The False Apology Syndrome flourishes wherever there has been a shift in the traditional locus of moral concern. At one time, a man probably felt most morally responsible for his own actions. He was adjudged (and judged himself) good or bad by how he conducted himself toward those in his immediate circle. From its center rippled circles of ever-decreasing moral concern, of which he was also increasingly ignorant. Now, however, it is the other way round. Under the influence of the media of mass communication and the spread of sociological ways of thinking, a man is most likely to judge himself and others by the opinions he and they hold on political, social, and economic questions that are far distant from his immediate circle. A man may be an irresponsible father, but that is more than compensated for by his deep concern about global warming, or foreign policy, or the food situation in Africa.
Uncle Sam has dedicated several petaflops of computing power to redesigning nuclear war heads and simulating nuclear explosions (thereby getting around the Nuclear Test Ban Treaty, which forbids actually blowing up a real new nuke design to test it). You'd think at least one central bank (most likely the Federal Reserve Bank, given the central nature of the US economy since the end of World War II) would have a supercomputer cranking through scenarios right now. After all, the big banks and brokerages are doing Monte Carlo simulations to assess the risks of buying and selling securities using more or less real-time stock data […]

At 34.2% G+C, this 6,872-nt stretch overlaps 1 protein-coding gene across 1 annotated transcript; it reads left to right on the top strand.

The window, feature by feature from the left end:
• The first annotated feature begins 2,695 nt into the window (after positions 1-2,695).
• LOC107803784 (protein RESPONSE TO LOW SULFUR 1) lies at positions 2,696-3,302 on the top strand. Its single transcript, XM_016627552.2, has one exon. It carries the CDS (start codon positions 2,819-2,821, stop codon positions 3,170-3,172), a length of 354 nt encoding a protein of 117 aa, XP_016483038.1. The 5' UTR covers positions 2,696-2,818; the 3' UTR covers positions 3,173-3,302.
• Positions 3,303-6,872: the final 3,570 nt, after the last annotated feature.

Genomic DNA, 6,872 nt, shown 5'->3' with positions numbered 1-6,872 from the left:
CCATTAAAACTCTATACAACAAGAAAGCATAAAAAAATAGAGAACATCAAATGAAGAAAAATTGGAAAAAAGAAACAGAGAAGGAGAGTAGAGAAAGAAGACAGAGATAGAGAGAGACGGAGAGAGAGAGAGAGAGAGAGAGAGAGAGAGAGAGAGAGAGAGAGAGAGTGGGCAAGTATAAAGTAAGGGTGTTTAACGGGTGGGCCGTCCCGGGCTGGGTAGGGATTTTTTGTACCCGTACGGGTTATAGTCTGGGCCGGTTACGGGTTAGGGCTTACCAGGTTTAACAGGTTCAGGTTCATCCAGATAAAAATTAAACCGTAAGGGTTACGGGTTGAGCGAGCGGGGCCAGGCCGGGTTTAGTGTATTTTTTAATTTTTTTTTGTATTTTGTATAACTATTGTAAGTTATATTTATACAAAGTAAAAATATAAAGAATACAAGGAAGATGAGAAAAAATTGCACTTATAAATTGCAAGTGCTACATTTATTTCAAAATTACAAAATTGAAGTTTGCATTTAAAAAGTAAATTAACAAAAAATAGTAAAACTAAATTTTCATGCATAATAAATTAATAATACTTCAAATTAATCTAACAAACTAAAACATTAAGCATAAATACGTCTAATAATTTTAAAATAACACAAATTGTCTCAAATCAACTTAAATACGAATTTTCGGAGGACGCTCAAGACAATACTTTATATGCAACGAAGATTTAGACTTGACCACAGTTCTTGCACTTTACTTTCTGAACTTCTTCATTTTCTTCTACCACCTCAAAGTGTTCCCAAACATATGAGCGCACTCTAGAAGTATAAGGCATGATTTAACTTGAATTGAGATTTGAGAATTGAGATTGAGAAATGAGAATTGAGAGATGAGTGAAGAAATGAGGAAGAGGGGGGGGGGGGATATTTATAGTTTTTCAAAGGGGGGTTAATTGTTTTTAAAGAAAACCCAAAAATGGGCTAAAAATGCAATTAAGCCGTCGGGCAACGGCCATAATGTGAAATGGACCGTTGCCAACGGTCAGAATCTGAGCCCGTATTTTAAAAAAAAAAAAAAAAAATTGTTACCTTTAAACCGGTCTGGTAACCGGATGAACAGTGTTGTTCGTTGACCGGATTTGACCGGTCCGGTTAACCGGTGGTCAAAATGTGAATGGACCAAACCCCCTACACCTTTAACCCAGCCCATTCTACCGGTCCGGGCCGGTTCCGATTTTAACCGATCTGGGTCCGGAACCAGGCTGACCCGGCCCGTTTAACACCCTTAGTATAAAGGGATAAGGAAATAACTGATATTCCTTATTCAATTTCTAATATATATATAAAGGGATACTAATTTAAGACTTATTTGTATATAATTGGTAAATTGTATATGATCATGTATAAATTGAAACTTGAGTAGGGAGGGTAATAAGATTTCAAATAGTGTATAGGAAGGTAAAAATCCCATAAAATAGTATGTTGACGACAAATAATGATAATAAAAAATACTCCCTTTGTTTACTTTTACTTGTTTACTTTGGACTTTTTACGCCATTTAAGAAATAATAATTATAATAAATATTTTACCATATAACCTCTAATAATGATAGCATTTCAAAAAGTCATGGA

When I asked how the Financial Accelerator was implemented, Gertler said: "The model is a set of non-linear equations. We take a loglinear approximation around the steady-state, which gives us a set of difference equations. We then solve using software such as Matlab" [On a desktop PC !]
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Just released for a third time on DVD, The Big Lebowski has, in a decade, inspired a cinematic cult with websites, festivals, and teachings to live by. At the heart of this denomination is the Dude, brilliantly incarnated by Jeff Bridges as a Zen slob whose three great loves are weed, white Russians, and bowling. And the Dude is indeed a fantastic character. Ten years on, though, the movie's most striking role belongs to John Goodman as Walter Sobchak: a hawkish, slightly unhinged Vietnam vet and the Dude's best friend and bowling partner. Watching The Big Lebowski in 2008, it becomes clear that Walter is essential to the Coen brothers' message in this movie, which is slyer, more political, and more prescient than many of its fans have recognized. Perhaps that's because Walter, with his bellowing, Old Testament righteousness and his deeply entrenched militarism, is an American type that barely registered on the pop-culture landscape 10 years ago. He's a neocon.